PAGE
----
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Term Life Insurance

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What Is Term Life Insurance?


Term life insurance, as the name suggests, provides life insurance only for a limited period of time, or term. Other types of policies, such as whole life, universal life, or variable life, are considered to be permanent insurance, and are designed to provide protection for the entire life of the insured.


Term insurance might be compared to an automobile insurance policy. While the auto policy is in force, the insured enjoys protection against loss from an auto accident. If no accident happens, no benefits are paid under the policy. At the end of the period covered by the policy, there is no refund of premiums paid. Term life insurance works in much the same way.

Term insurance thus provides only pure insurance protection and does not have the cash value feature typically found in most permanent life insurance policies. Unlike most permanent policies, in which premiums usually remain level over the life of the policy, the periodic cost of term life insurance increases as the insured becomes older. The cash-value feature found in permanent policies provides a cash build-up within the policy which allows for the level periodic premium. In later years, the premiums for a typical term life policy will far exceed those of the typical permanent policy.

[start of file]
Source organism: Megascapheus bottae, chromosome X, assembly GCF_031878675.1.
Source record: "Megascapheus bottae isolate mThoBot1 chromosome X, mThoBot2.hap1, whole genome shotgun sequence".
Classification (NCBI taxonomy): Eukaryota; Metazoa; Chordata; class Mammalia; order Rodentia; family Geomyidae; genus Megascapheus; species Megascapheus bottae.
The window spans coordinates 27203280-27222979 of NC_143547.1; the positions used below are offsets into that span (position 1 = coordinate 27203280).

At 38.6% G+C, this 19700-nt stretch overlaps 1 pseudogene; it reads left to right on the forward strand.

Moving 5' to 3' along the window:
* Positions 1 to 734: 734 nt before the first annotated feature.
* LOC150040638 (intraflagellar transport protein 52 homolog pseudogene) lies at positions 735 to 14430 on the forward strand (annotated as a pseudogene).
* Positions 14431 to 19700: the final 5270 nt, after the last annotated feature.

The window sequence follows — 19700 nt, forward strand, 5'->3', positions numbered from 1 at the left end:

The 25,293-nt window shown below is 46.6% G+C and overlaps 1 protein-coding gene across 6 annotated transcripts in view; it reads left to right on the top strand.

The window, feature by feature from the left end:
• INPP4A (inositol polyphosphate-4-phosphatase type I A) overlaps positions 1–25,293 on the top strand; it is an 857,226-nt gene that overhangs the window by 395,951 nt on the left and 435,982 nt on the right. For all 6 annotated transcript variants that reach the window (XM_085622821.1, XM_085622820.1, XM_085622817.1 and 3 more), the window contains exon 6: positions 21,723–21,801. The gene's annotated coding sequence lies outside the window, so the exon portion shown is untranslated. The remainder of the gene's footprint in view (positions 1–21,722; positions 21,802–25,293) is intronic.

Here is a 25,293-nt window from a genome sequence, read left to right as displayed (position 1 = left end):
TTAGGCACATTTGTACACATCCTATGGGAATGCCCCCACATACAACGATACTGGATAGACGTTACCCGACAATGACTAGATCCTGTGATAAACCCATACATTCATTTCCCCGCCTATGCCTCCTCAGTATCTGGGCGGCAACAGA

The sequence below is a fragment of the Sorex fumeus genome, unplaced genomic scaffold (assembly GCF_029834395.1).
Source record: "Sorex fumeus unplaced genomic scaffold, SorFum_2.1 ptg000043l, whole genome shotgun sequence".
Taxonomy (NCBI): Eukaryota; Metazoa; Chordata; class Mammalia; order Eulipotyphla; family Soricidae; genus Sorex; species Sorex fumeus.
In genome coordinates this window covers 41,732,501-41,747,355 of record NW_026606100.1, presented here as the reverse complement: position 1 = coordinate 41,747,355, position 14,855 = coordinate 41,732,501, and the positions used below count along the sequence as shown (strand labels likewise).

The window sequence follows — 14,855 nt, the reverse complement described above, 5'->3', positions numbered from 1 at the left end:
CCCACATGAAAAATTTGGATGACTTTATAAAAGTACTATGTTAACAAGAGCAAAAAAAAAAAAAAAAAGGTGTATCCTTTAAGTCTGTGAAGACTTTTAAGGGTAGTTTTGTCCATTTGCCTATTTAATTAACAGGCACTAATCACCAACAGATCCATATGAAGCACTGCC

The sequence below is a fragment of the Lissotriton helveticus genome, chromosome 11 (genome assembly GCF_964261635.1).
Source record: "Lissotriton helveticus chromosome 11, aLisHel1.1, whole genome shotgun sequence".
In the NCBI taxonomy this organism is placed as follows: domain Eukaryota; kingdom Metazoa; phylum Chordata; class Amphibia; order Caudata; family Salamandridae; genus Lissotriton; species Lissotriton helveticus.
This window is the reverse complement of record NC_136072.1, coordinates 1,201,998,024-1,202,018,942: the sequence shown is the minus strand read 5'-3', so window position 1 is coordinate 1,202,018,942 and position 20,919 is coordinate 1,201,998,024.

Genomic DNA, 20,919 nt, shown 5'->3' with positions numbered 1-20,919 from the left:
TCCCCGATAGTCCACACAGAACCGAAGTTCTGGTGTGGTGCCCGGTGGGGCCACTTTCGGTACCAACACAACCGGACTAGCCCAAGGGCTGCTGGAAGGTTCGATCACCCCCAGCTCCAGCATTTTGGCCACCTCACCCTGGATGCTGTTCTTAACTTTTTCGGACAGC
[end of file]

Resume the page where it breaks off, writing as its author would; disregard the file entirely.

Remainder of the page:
Policy Variation


There are a number of different types of term insurance:


● Annual renewable term: Term insurance characterized by a level death benefit, a premium that increases at each annual policy renewal, and no cash-value accumulation.


● Long-term level premium term: The annual premiums are fixed for a specified period of time, typically 5, 10, 15, or 20 years. The death benefit remains constant, and there are no accumulated cash values.


● Decreasing term: A policy that has a level premium, a decreasing death benefit, and no accumulation of cash values.

● Combination policies: In some cases, term life insurance is teamed with a permanent policy to provide the benefits of both types of policies. In both the family income policy, and the family maintenance policy, for example, a term policy with a decreasing death benefit is combined with a permanent, level benefit policy.

Common Uses of Term Insurance


Term life insurance is most useful when an insured is relatively young and the need is for temporary or short-term coverage. Some common uses of term insurance include:


● Family protection: To provide the funds to support a surviving spouse and/or minor children or to provide the cash for a child’s college education or pay for other capital needs; to pay final bills such as medical or other estate expenses.


●  Declining needs: In some instances, a debt, such as a mortgage, is matched with a decreasing term policy. As the debt is paid off, the policy’s death benefit is reduced.